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Strategies & Market Trends : Anthony @ Equity Investigations, Dear Anthony,

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From: StockDung4/8/2008 6:23:43 PM
   of 121962
 
Susanne Trimbath DTCC fact checker:

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"According to the Press Release, the DTCC contends that they were not invited to speak at the NASAA Public Forum held in November to discuss the issues of Naked Shorting. Mr. Lambiase, Director of Securities for the State of Connecticut and moderator of the forum, specifically identified to the audience attending the forum that the DTCC was invited to attend but had declined the invite. Panelist Dr. Susan Trimbath, former Operations Manager for the DTCC, also confirmed the DTCC invite during the forum discussions."

from DTCC Continues Public Campaign Stop blaming us; it s not Our Fault January 26, 2006
David Patch

===================================================================

5. INSIDE THE BLACK BOX

I worked not only at DTC in New York, but also with the Pacific Clearing Corporation in
San Francisco. I have the experience necessary to talk about what happens inside clearing
and settlement. Please don’t misquote me as saying I worked for DTCC because I
actually worked for their predecessor DTC, with only one C. Last February a reporter in
New Jersey put an extra “C” in my resume and DTCC had to issue a media statement
clarifying my employment record. Let’s not put them to that trouble again, OK?
Seriously, all the details of my background are in my bio.

Susanne Trimbath

stpadvisors.com

====================================================

hedgeworld.com

DTCC Questions Facts in Naked Shorts Squabble

By Christopher Faille, Financial Correspondent | Thursday, March 16, 2006


NEW YORK (HedgeWorld.com)—In the increasingly heated public dispute over "naked" short sales of securities, the Depository Trust & Clearing Corp. fired an unexpected volley Tuesday [March 14], issuing a statement on the "purported work experience of a former employee" at one of its subsidiaries.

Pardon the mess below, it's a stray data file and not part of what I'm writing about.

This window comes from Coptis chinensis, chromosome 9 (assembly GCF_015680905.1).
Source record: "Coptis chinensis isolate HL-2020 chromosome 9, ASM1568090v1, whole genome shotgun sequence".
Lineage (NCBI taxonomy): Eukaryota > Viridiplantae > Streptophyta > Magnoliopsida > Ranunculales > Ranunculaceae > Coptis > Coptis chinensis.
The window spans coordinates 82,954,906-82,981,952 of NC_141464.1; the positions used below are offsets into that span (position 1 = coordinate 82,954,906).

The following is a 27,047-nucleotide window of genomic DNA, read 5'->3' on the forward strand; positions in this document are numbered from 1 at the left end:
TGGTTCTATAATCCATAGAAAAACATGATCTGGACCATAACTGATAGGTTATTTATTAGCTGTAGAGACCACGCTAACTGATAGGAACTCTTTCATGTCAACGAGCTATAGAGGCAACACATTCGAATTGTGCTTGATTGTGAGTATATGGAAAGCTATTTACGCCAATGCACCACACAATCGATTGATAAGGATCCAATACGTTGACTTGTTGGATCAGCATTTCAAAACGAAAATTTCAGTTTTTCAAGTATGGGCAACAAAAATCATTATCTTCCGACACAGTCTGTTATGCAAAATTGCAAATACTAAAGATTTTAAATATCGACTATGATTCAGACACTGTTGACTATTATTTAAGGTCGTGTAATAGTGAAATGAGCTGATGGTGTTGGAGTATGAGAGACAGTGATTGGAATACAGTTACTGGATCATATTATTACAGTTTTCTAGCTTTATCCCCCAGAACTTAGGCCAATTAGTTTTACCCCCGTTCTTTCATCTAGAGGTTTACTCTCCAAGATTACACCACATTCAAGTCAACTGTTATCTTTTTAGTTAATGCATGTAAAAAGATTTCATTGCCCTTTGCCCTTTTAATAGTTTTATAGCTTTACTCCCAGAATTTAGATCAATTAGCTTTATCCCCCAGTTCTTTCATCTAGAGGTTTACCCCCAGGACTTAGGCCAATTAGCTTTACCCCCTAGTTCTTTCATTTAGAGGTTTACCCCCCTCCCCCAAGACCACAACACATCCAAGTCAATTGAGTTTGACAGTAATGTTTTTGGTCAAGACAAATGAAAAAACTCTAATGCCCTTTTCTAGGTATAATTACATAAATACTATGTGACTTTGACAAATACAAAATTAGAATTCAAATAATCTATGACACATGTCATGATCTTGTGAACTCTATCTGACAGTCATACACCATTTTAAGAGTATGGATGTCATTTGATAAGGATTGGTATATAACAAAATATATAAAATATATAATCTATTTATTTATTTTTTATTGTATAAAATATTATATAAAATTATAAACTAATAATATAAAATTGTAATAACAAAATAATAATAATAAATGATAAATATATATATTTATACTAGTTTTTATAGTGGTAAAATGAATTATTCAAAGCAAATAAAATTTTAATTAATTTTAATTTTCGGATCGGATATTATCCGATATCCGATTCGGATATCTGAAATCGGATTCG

The former employee, Susanne Trimbath, was a manager of transfer agent services at the Depository Trust Company from 1987 to 1993. This work experience became relevant to the controversy over what is now DTC's corporate parent, DTCC, because on Feb. 23 Ms. Trimbath participated in a hearing of the New Jersey State Senate Judiciary Committee, and there criticized Bradley Abelow, the governor's nominee for state treasurer.

Mr. Abelow (who has since been confirmed as treasurer) was a director of the Depository Trust & Clearing Corp. from 2002 to 2005 Previous HedgeWorld Story, so certain individuals who believe that DTCC has enabled short sellers' failures to deliver (FTDs), thereby empowering shorts at the expense of targeted issuers, used the opportunity created by the confirmation hearing to put their case before the public.

At the hearing, Ms. Trimbath referred to herself as a "former employee of the Depository Trust and Clearing Corporation," and then said that for simplicity she would thereafter refer to DTCC and its subsidiaries as the "Depository." She didn't indicate that she had ever been an officer.

Her self-introduction appears to have been a misstatement in at least one respect. She wasn't an employee of DTCC, which didn't exist until 1999. She was an employee of DTC, which later became a subsidiary of DTCC. In a telephone conversation the evening of DTCC's press release, Ms. Trimbath said that she agrees with the facts of her employment history as that release sets them out. She was employed at DTC prior to the formation of DTCC as a holding company in 1999.

DTCC's statement expresses concern about misrepresentations not by Ms. Trimbath but by unnamed third parties. It states, "[I]naccurate information … has appeared in the press and … on Web sites and in public forums" portraying Ms. Trimbath as a former officer, and an "expert on clearance and settlement and the Stock Borrow program."

DTCC said that Ms. Trimbath was a "manager of transfer agent services, a corporate middle-management position below officer level." Nothing in her testimony was inconsistent with that characterization, nor did she quarrel with it Tuesday. She testified that she wanted the committee to consider "how you can have year-long failures to settle trades," and that the answer to that question was and is "lax management at the Depository and a willingness to look the other way when broker members neglect their fiduciary duty to small investors."